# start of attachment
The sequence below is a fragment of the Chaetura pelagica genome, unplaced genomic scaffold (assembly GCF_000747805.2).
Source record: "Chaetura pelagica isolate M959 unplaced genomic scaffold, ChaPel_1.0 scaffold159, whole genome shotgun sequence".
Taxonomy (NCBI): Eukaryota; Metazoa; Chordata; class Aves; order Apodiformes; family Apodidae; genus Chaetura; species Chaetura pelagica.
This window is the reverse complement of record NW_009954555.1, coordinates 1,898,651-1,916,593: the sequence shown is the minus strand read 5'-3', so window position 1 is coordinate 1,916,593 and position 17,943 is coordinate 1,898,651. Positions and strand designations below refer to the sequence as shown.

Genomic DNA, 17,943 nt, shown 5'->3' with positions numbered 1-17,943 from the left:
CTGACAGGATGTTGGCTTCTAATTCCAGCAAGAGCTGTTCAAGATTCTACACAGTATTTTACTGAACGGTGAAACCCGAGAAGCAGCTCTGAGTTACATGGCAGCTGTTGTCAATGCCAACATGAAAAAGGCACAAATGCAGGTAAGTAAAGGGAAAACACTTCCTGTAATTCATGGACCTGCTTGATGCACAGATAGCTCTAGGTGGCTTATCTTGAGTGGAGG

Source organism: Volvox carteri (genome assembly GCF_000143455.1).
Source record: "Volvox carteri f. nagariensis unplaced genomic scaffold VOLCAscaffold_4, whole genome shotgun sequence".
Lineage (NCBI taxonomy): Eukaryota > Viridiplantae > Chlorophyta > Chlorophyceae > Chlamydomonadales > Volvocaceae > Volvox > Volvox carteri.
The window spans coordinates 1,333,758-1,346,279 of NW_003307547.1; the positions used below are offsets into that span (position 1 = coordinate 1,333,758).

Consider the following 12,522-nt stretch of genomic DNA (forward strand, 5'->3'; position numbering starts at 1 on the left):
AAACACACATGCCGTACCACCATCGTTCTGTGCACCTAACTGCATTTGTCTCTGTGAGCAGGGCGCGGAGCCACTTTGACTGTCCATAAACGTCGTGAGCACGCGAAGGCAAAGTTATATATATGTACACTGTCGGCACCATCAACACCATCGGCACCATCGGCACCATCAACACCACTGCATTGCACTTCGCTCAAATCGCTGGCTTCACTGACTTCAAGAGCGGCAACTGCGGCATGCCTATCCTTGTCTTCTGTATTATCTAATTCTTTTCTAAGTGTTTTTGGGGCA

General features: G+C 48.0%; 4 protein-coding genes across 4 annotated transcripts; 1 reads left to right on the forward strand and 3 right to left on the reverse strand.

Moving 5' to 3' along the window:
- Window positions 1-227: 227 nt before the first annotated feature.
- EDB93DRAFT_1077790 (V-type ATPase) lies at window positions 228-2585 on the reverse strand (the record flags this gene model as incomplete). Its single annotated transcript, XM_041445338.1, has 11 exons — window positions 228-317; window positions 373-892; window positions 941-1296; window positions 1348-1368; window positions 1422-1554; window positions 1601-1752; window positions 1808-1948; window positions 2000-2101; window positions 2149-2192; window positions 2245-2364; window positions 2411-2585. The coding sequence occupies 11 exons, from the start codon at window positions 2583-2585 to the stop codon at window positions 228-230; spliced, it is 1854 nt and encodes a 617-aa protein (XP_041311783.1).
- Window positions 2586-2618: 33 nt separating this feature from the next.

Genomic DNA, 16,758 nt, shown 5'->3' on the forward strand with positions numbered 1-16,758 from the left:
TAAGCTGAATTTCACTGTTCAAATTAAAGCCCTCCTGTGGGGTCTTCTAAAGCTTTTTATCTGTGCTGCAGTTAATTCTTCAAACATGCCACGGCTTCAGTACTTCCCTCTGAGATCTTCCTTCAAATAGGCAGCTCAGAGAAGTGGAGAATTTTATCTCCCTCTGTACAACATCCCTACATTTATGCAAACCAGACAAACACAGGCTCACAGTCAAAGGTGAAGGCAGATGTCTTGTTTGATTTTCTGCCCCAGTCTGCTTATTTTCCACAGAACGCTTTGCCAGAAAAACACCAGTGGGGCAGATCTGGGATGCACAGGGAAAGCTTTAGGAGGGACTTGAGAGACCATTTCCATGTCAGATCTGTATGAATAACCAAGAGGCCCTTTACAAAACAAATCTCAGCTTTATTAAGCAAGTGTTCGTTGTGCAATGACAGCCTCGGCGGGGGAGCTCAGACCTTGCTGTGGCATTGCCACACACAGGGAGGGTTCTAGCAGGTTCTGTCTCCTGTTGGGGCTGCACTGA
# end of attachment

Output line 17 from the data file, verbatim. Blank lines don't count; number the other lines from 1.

- Window positions 2586-2618: 33 nt separating this feature from the next.